Reports: Apple To Launch Mac OS X 'Leopard' Update Oct. 26Reports: Apple To Launch Mac OS X 'Leopard' Update Oct. 26
Apple plans to launch OS X 10.5, code-named "Leopard," the last Friday in October, cutting it close in its commitment to ship the update this month, <a href="http://notes.thinksecret.com/secretnotes/0710leopard26note.shtml">according to the Apple blog ThinkSecret.</a>. Meanwhile, AppleInsider has a <a href="http://www.appleinsider.com/articles/07/10/15/road_mac_os_x_leopard_mail_3_0.html&page=3">terrific overview</a> of the most interesting elements of Leopard: The upgraded Apple Mail. </p
October 15, 2007
Apple plans to launch OS X 10.5, code-named "Leopard," the last Friday in October, cutting it close in its commitment to ship the update this month, according to the Apple blog ThinkSecret.. Meanwhile, AppleInsider has a terrific overview of the most interesting elements of Leopard: The upgraded Apple Mail.
The launch will probably be 6 pm, which is the same time that Apple scheduled the launch of the current version of OS X, which was code-named "Tiger," ThinkSecret says. This is because Apple hates journalists and doesn't want us to enjoy our Friday nights. (Lucky I have TiVo to record Stargate: Atlantis.)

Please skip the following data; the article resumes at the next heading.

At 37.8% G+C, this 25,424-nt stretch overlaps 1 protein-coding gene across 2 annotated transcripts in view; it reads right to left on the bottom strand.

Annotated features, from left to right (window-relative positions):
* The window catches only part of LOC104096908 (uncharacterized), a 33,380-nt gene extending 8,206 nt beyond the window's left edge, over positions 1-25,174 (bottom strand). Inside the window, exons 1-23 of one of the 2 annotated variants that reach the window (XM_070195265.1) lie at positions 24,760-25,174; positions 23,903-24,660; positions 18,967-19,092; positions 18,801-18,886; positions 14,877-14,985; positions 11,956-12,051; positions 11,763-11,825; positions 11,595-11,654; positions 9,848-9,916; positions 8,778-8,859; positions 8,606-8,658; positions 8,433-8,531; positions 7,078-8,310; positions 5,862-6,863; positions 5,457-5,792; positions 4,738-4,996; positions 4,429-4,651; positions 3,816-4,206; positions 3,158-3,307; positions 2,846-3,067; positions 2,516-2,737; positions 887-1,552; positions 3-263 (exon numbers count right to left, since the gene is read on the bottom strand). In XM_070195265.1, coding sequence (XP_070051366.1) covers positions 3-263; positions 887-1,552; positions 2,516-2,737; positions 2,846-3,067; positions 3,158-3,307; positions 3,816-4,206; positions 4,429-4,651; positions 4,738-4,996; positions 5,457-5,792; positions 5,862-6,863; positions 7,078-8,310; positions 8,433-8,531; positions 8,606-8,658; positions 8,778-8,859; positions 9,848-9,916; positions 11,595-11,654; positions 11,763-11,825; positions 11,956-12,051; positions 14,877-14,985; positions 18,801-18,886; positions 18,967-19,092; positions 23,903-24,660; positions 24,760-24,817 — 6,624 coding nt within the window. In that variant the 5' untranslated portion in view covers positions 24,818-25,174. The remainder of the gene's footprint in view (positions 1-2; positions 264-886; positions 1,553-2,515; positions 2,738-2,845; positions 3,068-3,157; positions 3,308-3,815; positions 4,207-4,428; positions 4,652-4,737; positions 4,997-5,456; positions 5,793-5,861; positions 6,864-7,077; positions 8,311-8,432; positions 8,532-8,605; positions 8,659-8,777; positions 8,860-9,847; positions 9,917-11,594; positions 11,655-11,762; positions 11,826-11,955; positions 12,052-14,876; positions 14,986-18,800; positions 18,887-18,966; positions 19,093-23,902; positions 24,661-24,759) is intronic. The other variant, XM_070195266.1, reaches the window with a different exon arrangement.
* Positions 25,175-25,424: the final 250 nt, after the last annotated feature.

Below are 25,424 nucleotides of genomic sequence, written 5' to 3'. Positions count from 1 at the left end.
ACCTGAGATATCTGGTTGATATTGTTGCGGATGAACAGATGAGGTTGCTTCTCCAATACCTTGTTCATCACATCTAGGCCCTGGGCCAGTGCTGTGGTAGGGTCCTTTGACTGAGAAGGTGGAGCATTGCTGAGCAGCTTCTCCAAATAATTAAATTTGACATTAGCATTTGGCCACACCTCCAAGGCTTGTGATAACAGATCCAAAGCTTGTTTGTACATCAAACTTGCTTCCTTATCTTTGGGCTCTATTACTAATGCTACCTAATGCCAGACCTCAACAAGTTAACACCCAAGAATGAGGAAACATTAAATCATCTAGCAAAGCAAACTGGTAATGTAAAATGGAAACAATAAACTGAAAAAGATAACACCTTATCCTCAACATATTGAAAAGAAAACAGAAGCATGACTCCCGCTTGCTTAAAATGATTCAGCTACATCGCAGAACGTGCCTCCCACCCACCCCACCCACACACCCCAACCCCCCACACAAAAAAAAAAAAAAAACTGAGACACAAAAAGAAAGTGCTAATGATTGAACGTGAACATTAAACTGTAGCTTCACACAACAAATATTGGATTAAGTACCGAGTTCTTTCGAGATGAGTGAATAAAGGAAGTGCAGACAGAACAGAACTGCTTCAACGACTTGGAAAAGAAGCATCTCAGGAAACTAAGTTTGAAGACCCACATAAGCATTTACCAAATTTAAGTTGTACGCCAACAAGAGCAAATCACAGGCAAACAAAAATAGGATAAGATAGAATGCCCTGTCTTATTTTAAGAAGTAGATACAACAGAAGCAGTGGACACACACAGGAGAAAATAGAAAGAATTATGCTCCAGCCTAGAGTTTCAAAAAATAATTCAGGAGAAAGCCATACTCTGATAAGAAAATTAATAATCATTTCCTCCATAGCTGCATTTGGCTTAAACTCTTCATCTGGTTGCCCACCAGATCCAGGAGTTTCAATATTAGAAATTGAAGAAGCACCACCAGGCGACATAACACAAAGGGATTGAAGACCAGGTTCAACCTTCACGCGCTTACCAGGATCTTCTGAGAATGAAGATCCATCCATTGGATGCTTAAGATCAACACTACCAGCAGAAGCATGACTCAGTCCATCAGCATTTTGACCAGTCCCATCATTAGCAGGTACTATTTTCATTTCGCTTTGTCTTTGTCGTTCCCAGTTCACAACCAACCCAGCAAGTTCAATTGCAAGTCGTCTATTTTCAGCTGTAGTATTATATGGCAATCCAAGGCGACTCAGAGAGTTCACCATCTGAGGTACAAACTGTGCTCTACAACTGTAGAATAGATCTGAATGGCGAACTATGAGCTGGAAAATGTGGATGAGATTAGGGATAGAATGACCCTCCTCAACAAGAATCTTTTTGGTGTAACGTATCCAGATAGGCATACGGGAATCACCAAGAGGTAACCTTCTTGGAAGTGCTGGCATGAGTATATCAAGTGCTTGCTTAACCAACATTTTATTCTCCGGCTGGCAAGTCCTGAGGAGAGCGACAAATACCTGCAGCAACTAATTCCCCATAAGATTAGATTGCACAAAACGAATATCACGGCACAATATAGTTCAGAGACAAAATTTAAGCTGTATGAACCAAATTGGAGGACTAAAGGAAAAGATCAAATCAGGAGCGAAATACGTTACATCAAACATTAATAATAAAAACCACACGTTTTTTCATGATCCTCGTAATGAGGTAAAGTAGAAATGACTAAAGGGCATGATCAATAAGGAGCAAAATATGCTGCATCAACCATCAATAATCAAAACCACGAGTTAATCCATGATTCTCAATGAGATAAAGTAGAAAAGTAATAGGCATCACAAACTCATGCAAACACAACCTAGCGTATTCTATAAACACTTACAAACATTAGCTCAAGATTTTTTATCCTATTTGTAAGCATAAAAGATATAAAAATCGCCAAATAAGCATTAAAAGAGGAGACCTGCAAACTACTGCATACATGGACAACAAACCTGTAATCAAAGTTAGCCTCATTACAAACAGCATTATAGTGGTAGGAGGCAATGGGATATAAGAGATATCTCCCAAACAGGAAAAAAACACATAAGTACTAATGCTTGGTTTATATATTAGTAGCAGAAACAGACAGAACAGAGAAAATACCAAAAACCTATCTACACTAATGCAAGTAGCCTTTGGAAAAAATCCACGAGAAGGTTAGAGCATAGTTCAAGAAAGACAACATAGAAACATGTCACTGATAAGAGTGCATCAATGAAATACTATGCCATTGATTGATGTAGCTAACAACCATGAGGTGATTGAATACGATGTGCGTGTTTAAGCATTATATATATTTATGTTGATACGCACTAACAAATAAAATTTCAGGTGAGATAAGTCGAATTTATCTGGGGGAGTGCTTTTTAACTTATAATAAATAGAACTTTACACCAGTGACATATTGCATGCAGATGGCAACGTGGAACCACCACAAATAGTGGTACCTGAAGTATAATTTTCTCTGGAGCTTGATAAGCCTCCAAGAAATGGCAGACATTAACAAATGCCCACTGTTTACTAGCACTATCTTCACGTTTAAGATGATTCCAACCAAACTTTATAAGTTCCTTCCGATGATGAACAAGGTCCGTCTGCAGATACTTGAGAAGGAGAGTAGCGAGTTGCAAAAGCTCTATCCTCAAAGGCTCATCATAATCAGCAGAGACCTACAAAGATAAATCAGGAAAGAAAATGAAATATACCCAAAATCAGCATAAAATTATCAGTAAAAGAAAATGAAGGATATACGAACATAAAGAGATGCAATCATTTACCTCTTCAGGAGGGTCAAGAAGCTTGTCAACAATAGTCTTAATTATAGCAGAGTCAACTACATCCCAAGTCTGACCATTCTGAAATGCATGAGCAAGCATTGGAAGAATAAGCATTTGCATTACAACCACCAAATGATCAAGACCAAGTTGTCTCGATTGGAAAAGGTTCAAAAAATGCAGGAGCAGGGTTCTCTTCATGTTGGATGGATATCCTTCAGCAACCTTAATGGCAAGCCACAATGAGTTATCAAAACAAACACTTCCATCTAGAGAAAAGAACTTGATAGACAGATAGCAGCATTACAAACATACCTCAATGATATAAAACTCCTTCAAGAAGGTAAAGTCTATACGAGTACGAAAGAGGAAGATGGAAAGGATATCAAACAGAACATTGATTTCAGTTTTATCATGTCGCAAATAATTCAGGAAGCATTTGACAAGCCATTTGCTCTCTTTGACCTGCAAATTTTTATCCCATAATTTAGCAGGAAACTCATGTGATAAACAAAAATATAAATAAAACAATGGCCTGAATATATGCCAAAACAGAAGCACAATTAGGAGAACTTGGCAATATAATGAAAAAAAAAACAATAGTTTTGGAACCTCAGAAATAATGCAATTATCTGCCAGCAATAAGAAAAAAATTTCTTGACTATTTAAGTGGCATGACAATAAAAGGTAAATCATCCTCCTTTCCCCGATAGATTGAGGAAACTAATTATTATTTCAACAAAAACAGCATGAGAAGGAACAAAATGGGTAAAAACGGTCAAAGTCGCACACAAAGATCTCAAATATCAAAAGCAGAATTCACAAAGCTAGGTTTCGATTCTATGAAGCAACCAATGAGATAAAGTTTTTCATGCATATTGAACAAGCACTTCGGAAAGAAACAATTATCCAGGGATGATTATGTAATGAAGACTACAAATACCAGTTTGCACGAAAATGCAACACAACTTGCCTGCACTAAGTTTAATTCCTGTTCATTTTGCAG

Leopard gives Mac OS X a new look. It also includes upgrades to the Finder and Spotlight, a backup-and-version-control utility called Time Machine, and a virtual desktops utility called Places. Spaces. It integrates Boot Camp, which is now a (very stable) beta, into the core operating system. The upgrade is priced at $129. Note that if you're already using the free Boot Camp beta, it's disabled as of the launch of Leopard, and you'll have to pony up for Leopard to continue using it. Based on the information I'm seeing so far, Leopard isn't a hugely exciting upgrade. On the other hand: (1) It's a dot-release. Dot-releases often aren't very exciting. (2) I'm looking forward to getting my hands on the code, and testing it out, and, hopefully, I'll prove myself wrong and find tidbits that are exciting. The most interesting element appears to be Mail 3.0. According to the AppleInsider overview. The review starts with an overview of the history of Apple e-mail, the new features get discussed on page 3.. The new Mail integrates with the iCal calendar, allowing Mail and third-party applications to interface with iCal's To Do reminders. "Select a section of text within an email describing an event or objective, right click, and select 'New To Do' to convert the selection into a calendar reminder," AppleInsider says. The To Dos link to the e-mails they originated with, which sounds terrific. Earlier, AppleInsider reported that Leopard To Dos and Notes will synch with the iPhone.. That's terrific too -- lack of notes and dated to-dos and is one of my chief gripes about the iPhone. The new Mail client will support a feature called "Data Detectors." AppleInsider explains: "Emails in Mail that contain a date, phone number, or a contact (such within an email signature) are tagged with a drop down menu. Click on it and select "Create New Contact," and Data Detectors will scrape together as much as it can from the email: the name, mailing address, email address, phone and fax numbers, and copy them into a contact entry ready for your editing." AppleInsider includes a screenshot. And Mail will also include an integrate RSS reader. Are you excited about Leopard? What are you most looking forward to?
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